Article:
HACKING YOUR BRAINS REWARD SYSTEM TO CHANGE HABITS:
Scientists are racing to study the characteristics of the coronavirus so that we can know precisely how contagious and deadly it is — and act accordingly. Uncertainty abounds.
Without accurate information, it is easy for our brains to spin stories of fear and dread.
When we can’t control our anxiety, that emotional fever spikes into panic. Panic is defined as “sudden uncontrollable fear or anxiety, often causing wildly unthinking behavior.” Overwhelmed by uncertainty and fear of the future, the rational parts of our brains go offline. Logically, we know that we don’t need a six-month supply of toilet paper, but when we see someone’s cart piled high, their anxiety infects us, and we go into survival mode.
So how do we not panic? Too many times, I’ve seen my anxious clinic patients try to suppress or think themselves out of anxiety. Unfortunately, both willpower and reasoning rely on the prefrontal cortex, which isn’t available at these critical moments. Instead, I start by teaching them how their brains work, so that they can see how uncertainty weakens the brain’s ability to deal with stress, priming it for anxiety when fear hits.
But this is only the first step.
To hack our brains and break the anxiety cycle, we need to become aware of two things: that we are getting anxious or panicking and what the result is. This helps us see if our behavior is actually helping us survive or in fact moving us in the opposite direction — panic can lead to impulsive behaviors that are dangerous; anxiety is both acutely mentally and physically weakening and a slow burn that has more long-term health consequences.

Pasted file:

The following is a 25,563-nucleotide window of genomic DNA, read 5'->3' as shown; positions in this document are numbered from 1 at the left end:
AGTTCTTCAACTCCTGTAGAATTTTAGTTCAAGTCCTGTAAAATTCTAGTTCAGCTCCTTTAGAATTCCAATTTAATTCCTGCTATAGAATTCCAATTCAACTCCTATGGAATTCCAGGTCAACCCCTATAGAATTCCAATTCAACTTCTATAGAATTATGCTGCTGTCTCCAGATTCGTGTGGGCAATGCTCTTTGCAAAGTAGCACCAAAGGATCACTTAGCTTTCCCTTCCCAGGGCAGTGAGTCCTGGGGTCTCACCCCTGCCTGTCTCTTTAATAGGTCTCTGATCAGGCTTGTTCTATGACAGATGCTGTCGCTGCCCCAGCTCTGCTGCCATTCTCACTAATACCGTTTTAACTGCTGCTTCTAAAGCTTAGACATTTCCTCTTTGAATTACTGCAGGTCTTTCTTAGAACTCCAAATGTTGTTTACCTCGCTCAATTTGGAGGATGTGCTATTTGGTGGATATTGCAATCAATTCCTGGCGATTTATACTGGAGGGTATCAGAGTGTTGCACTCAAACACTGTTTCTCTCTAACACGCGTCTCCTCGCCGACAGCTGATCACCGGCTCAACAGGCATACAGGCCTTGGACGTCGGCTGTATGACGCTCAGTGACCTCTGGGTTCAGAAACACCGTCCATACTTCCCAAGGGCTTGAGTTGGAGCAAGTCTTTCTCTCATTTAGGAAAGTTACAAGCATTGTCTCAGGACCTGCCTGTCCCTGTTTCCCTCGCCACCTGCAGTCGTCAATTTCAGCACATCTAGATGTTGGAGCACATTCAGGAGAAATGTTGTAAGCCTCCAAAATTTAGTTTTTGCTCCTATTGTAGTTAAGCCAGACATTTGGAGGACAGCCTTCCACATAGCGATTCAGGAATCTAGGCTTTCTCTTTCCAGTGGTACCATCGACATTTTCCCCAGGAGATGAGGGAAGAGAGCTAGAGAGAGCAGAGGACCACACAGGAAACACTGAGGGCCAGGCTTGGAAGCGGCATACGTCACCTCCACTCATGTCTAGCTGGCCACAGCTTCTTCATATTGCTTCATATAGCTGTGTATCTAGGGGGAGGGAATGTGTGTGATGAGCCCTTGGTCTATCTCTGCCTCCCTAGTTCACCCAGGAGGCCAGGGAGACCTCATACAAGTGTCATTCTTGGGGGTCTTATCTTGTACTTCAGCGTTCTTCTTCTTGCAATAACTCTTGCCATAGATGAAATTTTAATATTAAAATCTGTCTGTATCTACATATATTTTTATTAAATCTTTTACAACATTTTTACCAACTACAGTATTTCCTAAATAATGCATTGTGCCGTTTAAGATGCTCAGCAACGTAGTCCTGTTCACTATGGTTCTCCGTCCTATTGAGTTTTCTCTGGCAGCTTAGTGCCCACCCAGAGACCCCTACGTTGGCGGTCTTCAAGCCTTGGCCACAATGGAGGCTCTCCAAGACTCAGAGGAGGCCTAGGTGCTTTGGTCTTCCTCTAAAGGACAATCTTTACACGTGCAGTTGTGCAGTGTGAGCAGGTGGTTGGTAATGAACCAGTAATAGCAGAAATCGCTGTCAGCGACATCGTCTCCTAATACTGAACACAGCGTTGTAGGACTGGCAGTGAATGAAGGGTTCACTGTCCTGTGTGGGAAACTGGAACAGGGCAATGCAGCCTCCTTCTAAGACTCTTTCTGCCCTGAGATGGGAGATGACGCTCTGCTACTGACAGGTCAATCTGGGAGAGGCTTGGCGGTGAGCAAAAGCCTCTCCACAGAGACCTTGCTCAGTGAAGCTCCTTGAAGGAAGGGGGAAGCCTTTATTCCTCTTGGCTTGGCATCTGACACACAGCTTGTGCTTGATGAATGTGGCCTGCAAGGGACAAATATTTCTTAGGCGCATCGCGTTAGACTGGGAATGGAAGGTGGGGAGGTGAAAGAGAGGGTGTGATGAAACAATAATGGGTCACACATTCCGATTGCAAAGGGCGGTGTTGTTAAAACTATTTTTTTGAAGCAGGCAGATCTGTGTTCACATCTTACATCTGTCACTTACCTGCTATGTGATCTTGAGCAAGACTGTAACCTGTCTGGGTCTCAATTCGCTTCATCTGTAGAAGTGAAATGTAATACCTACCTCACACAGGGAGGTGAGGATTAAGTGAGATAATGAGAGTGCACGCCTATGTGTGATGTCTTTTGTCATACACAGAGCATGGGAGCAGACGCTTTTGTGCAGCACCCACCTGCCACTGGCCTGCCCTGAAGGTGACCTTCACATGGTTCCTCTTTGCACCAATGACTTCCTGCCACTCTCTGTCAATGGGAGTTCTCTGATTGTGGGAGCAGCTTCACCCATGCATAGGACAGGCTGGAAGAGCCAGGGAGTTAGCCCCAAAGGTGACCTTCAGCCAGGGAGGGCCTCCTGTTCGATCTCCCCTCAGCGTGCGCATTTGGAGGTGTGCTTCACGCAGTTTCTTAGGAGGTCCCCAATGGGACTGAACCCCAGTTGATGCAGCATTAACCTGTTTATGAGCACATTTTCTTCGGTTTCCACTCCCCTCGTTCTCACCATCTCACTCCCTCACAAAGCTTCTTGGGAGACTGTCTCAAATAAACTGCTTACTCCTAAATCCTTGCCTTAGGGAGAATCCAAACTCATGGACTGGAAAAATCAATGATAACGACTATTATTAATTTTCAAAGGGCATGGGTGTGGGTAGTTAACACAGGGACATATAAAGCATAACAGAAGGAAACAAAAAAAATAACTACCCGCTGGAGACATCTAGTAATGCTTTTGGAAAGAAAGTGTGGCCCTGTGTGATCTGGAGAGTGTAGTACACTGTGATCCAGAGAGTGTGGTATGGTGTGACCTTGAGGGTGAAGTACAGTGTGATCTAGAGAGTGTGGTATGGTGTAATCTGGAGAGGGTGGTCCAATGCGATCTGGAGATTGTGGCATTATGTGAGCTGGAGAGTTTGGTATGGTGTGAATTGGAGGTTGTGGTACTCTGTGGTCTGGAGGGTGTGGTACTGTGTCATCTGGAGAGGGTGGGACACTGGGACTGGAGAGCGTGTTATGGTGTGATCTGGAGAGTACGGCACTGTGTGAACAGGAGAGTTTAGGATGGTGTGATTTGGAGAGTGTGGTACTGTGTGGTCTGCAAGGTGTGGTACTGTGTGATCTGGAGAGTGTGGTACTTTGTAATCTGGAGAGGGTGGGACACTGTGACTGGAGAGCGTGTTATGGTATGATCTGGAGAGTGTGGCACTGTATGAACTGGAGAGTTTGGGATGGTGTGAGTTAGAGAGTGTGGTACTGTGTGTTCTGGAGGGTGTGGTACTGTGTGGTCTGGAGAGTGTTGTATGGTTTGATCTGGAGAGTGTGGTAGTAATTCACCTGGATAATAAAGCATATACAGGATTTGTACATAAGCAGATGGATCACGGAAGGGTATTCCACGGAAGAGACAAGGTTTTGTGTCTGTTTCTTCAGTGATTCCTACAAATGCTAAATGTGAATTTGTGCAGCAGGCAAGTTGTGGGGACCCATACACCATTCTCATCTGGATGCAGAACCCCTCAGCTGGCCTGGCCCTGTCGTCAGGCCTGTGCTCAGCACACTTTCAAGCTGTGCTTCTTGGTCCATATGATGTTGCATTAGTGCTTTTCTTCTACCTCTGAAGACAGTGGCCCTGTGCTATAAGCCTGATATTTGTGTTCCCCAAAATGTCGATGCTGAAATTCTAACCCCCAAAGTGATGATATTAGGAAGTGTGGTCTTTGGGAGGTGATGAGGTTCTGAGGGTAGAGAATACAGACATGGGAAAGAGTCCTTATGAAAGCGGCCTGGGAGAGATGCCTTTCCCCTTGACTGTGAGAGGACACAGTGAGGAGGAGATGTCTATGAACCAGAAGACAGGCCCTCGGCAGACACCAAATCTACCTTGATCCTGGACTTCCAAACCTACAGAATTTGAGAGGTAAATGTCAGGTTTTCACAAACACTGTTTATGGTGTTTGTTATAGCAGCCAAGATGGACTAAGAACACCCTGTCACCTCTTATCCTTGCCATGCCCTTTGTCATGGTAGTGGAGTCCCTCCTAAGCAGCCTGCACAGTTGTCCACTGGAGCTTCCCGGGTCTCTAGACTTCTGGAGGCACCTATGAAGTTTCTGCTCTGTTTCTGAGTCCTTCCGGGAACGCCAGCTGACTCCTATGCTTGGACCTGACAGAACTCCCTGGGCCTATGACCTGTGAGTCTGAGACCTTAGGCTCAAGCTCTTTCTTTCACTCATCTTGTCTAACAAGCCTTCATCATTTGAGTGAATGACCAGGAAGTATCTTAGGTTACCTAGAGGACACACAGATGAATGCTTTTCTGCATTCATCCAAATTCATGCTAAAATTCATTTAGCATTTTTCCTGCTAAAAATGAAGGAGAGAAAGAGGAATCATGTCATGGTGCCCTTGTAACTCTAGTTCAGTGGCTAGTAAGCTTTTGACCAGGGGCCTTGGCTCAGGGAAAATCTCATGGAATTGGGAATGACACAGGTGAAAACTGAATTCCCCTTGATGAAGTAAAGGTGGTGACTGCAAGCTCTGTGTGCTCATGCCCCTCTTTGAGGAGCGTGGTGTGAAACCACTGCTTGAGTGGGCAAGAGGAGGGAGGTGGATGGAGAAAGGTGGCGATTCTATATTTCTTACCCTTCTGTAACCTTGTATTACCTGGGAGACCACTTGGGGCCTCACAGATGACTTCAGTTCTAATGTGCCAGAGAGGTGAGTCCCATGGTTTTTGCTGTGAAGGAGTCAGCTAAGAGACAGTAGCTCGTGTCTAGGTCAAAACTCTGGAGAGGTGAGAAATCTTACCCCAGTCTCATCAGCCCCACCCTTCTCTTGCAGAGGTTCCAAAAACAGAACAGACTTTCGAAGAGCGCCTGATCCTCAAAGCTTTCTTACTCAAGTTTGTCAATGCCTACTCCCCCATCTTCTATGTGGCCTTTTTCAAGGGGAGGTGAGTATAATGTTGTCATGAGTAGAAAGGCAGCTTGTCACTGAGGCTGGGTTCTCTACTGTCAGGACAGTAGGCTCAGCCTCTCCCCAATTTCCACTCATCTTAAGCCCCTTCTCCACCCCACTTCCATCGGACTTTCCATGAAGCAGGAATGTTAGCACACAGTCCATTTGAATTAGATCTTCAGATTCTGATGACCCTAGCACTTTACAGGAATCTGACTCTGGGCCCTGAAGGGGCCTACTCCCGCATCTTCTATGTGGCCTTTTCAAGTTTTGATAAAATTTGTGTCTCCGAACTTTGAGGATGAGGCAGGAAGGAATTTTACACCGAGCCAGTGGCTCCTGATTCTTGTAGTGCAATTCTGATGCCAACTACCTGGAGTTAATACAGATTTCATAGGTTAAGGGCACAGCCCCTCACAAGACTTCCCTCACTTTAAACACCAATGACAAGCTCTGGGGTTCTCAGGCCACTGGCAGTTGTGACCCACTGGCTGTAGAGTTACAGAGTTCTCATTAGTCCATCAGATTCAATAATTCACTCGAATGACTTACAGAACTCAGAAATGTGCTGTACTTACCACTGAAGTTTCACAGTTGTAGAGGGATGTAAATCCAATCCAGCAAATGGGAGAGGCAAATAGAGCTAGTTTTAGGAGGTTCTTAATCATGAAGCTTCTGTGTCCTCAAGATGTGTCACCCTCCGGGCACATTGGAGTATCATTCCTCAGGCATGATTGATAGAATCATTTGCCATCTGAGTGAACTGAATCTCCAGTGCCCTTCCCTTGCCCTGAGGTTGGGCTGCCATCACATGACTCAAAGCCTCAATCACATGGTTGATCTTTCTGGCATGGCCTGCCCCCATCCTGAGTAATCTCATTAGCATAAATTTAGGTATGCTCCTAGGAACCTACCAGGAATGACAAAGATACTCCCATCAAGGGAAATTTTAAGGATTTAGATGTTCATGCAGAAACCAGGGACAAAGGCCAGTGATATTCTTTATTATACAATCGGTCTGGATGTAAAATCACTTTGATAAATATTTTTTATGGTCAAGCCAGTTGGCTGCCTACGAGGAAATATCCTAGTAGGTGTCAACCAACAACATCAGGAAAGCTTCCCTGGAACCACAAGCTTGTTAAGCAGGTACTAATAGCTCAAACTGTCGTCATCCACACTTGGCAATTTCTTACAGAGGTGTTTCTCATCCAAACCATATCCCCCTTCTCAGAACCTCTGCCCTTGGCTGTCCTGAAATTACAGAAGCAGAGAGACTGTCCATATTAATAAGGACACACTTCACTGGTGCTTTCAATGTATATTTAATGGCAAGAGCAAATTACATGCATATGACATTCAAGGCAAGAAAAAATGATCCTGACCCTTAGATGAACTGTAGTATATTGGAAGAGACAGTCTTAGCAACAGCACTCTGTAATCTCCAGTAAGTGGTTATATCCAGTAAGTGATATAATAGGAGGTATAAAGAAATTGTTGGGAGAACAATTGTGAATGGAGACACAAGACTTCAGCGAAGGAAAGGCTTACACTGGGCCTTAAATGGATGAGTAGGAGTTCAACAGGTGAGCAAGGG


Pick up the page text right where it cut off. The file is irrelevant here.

Once we are aware of how unrewarding anxiety is, we can deliberately bring in the “bigger, better offer.” Since our brains will choose more rewarding behaviors simply because they feel better, we can practice replacing old habitual behaviors — such as worry — with those that are naturally more rewarding.
For example, if we notice that we have a habit of touching our face, we can be on the lookout for when we act that behavior out. For example:
If we are starting to worry: “Oh no, I touched my face, maybe I’ll get sick!”
Instead of panicking, take a deep breath and ask: “When was the last time I cleaned my hands?”
Think. “Oh, right! I just washed my hands.”
Just by taking a moment to pause and ask the question, we give our prefrontal cortex a chance to come back online and do what it does best: think.
Here, we can leverage certainty: If we’ve just washed our hands and haven’t been out in public, the likelihood that we’re going to get sick is pretty low.
The more we can see the positive feeling and effects of good hygiene and compare them to the negative feeling of uncertainty or getting caught in anxiety, the more our brains naturally move toward the former, because it feels better.
How do I know this works? My lab has studied these mechanisms for decades. We’ve recently found that simple awareness training (delivered through an app) can reduce anxiety by 57 percent (in a study with anxious physicians) to 63 percent (in a study with people with generalized anxiety disorder) in two to three months.
Understanding these simple learning mechanisms will help all of us “keep calm and carry on” (which is how London dealt with the uncertainty of constant air raids in World War II) instead of getting caught in anxiety or panic in the coming days and whenever we face uncertainty.
When our prefrontal cortex comes back online, we can compare anxiety to what it feels like to be calm. To our brains, it’s a no-brainer. It simply takes a little practice so that the bigger, better offers become new habits.